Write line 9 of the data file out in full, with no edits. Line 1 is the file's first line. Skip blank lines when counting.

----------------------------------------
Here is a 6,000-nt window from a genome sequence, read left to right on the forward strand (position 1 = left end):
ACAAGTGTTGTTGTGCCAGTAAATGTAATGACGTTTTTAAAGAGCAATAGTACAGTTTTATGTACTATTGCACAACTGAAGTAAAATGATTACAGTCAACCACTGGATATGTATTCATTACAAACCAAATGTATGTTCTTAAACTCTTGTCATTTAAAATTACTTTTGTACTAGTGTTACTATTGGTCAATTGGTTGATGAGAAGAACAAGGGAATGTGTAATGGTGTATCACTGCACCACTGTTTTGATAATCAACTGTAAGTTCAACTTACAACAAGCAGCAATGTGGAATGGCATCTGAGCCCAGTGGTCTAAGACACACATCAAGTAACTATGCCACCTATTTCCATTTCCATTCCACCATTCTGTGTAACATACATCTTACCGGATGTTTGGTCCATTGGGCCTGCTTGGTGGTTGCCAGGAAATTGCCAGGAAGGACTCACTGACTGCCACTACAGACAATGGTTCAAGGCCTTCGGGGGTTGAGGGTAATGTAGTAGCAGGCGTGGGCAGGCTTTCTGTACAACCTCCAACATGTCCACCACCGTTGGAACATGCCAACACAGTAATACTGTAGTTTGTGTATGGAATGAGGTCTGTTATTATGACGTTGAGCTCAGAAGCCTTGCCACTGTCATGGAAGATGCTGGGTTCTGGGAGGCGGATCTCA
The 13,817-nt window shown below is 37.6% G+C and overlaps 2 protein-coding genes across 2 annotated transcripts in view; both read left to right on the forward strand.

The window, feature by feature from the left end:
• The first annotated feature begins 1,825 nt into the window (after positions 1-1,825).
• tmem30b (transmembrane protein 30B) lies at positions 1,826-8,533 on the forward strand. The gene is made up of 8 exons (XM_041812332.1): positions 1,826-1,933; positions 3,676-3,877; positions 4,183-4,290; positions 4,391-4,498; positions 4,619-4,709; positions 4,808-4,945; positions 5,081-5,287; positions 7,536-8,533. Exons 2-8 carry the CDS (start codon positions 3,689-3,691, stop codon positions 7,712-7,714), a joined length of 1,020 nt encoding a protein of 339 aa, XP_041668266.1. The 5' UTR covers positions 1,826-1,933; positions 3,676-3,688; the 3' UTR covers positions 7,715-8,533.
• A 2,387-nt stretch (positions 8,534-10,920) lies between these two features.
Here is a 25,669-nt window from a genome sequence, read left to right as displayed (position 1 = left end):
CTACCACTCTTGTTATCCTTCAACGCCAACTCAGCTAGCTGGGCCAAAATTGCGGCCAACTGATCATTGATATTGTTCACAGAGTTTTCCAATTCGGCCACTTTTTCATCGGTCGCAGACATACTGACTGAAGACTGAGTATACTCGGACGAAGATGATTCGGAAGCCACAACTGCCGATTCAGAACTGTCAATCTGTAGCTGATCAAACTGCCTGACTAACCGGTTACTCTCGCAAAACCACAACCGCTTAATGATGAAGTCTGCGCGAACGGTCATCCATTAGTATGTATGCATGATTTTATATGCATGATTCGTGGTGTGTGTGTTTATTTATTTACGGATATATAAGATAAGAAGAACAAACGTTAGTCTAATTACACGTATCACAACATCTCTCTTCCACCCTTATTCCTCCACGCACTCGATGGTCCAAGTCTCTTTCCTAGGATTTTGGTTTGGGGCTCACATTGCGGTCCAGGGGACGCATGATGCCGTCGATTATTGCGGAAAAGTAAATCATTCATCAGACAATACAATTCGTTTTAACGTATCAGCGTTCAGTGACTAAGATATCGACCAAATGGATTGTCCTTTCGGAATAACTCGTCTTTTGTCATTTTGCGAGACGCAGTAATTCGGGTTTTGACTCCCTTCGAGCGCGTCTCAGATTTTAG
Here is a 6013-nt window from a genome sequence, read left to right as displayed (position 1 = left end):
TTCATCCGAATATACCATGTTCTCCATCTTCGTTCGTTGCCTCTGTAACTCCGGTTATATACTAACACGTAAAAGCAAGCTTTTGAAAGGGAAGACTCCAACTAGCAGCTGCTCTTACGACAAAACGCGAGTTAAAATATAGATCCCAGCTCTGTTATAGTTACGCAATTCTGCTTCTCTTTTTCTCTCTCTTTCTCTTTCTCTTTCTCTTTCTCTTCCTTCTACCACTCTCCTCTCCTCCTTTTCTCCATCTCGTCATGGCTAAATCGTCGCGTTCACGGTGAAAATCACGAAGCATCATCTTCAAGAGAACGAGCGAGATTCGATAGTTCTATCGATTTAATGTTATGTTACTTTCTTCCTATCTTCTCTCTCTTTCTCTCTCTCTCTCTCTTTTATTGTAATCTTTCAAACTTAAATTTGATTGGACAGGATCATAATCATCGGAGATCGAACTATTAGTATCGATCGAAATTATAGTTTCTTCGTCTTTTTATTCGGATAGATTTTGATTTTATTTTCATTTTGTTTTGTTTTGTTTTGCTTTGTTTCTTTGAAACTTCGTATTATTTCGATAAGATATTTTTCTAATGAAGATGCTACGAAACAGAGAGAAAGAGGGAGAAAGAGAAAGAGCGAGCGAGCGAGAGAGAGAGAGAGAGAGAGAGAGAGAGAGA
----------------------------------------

CTACCACTCTTGTTATCCTTCAACGCCAACTCAGCTAGCTGGGCCAAAATTGCGGCCAACTGATCATTGATATTGTTCACAGAGTTTTCCAATTCGGCCACTTTTTCATCGGTCGCAGACATACTGACTGAAGACTGAGTATACTCGGACGAAGATGATTCGGAAGCCACAACTGCCGATTCAGAACTGTCAATCTGTAGCTGATCAAACTGCCTGACTAACCGGTTACTCTCGCAAAACCACAACCGCTTAATGATGAAGTCTGCGCGAACGGTCATCCATTAGTATGTATGCATGATTTTATATGCATGATTCGTGGTGTGTGTGTTTATTTATTTACGGATATATAAGATAAGAAGAACAAACGTTAGTCTAATTACACGTATCACAACATCTCTCTTCCACCCTTATTCCTCCACGCACTCGATGGTCCAAGTCTCTTTCCTAGGATTTTGGTTTGGGGCTCACATTGCGGTCCAGGGGACGCATGATGCCGTCGATTATTGCGGAAAAGTAAATCATTCATCAGACAATACAATTCGTTTTAACGTATCAGCGTTCAGTGACTAAGATATCGACCAAATGGATTGTCCTTTCGGAATAACTCGTCTTTTGTCATTTTGCGAGACGCAGTAATTCGGGTTTTGACTCCCTTCGAGCGCGTCTCAGATTTTAG